Our newest wellness tea blend, BeBalanced, combines white tea with three adaptogenic herbs and peppermint.

White tea is the least processed of teas, and for this we’ve chosen white peony, one of the more robust expressions of white tea.

But since we frequently talk about tea on here, for today, let’s dive more into the herbs in BeBalanced.


Most commonly associated with toothpaste, mouthwash, and gum, peppermint is known for it’s aromatic properties. Culinary and beverage applications of mint are also popular–candy and ice cream, mojitos, garnish, and more.

Perhaps the next instance in which you think of mint is for digestion. It helps digestion through it’s pungent taste which stimulates bile production and by relaxing the smooth muscle to allow the stomach to expand or reduce colonic spasms.

From an herbalism perspective, peppermint is simultaneously both invigorating and calming. The aroma can be stimulating, helping to awaken the senses, enhance memory, and increase alertness. As an infusion, it is also calming, often used to aid relaxation and promote rest.

Peppermint essential oil is thought to encourage focus, while clearing the mind and relieving mental strain. It can also help relieve tension headaches.

Certainly peppermint is well-known and widely-used. We chose it for BeBalanced for it’s fresh, minty aroma, as well as it’s dual action of being both enlivening and stress-relieving.


Adaptogens (or adaptogenic herbs) are a unique classification of herbs, defined by 3 characteristics: they (i) increase the body’s ability to adapt to or resist stress; (ii) have a normalizing effect on the body, regardless of which direction the imbalance has occurred; and (iii) are universally nontoxic.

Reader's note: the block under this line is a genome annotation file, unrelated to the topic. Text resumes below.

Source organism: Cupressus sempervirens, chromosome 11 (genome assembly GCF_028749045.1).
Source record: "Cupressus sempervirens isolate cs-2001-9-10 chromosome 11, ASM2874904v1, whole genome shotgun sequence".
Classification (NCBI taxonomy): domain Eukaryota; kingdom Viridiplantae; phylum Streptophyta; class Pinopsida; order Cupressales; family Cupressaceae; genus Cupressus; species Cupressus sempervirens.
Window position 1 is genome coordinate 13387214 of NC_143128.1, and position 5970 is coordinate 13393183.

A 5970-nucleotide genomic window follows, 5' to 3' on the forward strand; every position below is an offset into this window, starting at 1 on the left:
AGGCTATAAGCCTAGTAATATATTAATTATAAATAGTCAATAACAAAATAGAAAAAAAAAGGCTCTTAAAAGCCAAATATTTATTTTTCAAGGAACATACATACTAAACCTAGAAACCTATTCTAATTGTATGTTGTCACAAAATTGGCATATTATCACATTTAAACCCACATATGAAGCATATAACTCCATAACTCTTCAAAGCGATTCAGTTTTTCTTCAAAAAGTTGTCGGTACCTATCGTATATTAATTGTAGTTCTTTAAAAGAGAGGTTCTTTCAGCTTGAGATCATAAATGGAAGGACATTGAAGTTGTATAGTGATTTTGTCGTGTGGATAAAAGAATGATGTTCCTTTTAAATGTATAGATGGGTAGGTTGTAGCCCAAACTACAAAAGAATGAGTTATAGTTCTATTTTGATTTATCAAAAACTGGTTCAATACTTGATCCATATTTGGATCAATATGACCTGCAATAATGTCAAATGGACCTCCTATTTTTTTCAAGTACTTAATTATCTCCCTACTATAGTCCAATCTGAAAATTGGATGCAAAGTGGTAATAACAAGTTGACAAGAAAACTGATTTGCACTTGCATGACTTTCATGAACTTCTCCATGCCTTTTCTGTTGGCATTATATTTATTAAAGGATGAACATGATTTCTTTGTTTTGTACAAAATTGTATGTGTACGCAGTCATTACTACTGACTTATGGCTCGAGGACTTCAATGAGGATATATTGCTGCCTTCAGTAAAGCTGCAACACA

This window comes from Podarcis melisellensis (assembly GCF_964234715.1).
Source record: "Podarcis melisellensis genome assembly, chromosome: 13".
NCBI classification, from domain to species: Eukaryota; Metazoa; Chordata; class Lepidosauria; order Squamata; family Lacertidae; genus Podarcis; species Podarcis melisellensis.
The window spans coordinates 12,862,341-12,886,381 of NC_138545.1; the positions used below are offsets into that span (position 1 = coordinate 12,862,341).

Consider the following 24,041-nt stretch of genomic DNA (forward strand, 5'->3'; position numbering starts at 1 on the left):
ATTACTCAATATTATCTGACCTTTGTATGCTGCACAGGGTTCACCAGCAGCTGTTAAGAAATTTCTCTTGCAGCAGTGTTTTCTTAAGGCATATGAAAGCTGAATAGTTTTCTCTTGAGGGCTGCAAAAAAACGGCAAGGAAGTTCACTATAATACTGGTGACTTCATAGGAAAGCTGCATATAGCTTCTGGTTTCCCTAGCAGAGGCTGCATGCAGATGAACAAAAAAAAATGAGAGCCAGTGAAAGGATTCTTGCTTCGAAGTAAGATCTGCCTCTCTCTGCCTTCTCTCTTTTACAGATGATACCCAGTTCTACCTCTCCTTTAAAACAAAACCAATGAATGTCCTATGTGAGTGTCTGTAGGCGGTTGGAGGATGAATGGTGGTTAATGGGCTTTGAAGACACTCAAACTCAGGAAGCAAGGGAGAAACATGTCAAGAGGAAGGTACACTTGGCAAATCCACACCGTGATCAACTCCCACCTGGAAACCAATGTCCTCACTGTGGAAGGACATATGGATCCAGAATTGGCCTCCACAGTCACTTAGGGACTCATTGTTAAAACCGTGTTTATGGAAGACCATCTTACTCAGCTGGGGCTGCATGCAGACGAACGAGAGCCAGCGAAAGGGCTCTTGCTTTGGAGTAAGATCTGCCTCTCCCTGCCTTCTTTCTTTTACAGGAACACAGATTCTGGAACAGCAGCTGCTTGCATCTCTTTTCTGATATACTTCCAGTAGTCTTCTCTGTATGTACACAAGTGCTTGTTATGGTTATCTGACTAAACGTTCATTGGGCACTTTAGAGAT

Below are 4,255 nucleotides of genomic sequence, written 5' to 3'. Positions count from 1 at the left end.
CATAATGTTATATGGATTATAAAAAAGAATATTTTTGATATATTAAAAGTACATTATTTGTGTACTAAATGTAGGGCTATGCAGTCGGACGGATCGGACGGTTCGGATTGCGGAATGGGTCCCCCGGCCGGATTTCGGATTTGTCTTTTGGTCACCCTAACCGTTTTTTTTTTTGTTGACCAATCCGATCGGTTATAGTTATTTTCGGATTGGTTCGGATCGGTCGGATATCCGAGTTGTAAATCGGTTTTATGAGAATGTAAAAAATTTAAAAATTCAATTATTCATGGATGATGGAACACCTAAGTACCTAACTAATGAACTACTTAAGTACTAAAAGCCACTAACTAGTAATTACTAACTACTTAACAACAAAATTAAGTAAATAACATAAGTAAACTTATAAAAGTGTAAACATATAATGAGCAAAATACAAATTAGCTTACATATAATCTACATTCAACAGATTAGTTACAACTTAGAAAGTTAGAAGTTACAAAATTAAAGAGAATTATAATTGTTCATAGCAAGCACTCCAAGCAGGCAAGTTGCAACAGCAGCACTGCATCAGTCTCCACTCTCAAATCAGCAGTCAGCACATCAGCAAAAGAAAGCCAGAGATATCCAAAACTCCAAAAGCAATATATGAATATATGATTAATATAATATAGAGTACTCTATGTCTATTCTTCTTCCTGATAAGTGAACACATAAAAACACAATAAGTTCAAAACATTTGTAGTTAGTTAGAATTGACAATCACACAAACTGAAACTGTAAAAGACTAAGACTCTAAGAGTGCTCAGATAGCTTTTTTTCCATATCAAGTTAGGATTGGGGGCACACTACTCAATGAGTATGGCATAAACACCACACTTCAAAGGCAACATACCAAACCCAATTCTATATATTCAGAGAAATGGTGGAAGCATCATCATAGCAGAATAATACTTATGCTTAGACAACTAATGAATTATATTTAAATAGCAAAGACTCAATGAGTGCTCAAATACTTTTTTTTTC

As an aside, about half of them taste awful (rhodiola, I’m looking at you), and the other half are relatively palatable as an infusion.

For BeBalanced we chose eleuthero, schisandra, and licorice and below you’ll learn more about each and why we chose these three.

Eleuthero Root

Formerly known as Siberian Ginseng, and sometimes referred to by its botanical name, Eleutherococcus, eleuthero root is the first of adaptogens in BeBalanced.

In ancient China, it was said to make one happy and vigorous, and to slow aging.

Modern herbalists use eleuthero to strengthen the immune system and prevent the common cold, lower stress-induced LDL cholesterol, and promote balance, focus, and calm in the over-worked, the stressed-out, the jet-lagged, Type-A people, or those with ADHD.

Eleuthero is also beneficial for athletes and those who work night shifts or have long, demanding days. For these groups, it speeds recovery of the body, helping them to feel and perform better, especially as they are often under slept. It helps with alertness and cognitive function, as well as increasing stamina and endurance.

It is safe for long-term use and is appropriate for people of all ages and both genders.

With eleuthero we find that unique combination of being slightly calming, yet helping to sustain energy and performance through long days, which is exactly why we chose it for BeBalanced.